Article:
The first point is that some of the issues a PCC must deal with are essentially political: the argument about spending more or less on public services, the question of outsourcing/privatisation and the possibility of focussing police effort on either the wealthier or the poorer parts of the area. On these issues I naturally prefer someone who will adopt an egalitarian or left-wing position.
The second point is that my party (and I assume the others) did make some attempt to interview the potential candidates who came forward within it, and to choose the one who was best qualified (and most popular among party members). You've guessed it - the percentage poll among party members was not high, although I forget what it was if I ever knew.
I think we might have done better not to nominate a candidate, but to invite them all to put their case to party members and then perhaps agree to support one or more. But I don't think anyone seriously thought about that one.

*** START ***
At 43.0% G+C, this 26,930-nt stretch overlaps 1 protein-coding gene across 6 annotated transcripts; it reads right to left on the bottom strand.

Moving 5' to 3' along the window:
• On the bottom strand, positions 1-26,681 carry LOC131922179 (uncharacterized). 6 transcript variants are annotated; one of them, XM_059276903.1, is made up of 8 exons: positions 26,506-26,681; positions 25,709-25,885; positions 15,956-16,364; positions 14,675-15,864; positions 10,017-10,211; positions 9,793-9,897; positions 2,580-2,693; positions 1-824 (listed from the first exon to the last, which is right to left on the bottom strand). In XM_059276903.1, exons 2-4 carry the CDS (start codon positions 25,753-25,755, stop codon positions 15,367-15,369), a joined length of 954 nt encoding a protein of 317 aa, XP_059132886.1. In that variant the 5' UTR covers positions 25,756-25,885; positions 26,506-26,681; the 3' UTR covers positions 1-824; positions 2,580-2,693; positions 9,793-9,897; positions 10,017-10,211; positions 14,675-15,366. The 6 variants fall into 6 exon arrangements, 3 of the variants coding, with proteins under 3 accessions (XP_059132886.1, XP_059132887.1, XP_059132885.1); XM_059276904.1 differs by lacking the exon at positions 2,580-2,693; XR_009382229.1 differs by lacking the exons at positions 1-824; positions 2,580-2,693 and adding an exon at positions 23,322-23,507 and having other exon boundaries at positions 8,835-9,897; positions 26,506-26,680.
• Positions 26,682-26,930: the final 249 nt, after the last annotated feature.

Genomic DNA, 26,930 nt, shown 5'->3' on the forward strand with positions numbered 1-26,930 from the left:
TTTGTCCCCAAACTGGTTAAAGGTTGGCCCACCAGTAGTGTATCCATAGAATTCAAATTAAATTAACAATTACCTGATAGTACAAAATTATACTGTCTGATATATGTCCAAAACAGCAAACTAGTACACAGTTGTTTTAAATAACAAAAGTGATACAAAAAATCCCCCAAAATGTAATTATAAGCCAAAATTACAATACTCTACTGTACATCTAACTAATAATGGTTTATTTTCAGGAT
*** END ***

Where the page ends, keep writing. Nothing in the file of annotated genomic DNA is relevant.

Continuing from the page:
Many people seem to have assumed that the best qualified candidates (whether partisan or independent) would be ex-coppers. That one worries me a bit. What happens when ex-Inspector A is put in charge of Chief Constable B, or is in a position to appoint B as CC, if A and B have worked together and might be old pals or old enemies?
The whole idea stinks. If we want more democracy in it, then elect a whole police authority. That way, at least we are not subject to the whims of one individual. Elected PCCs, like monarchs and presidents, can be marvellous, but can at least as often be dangerous.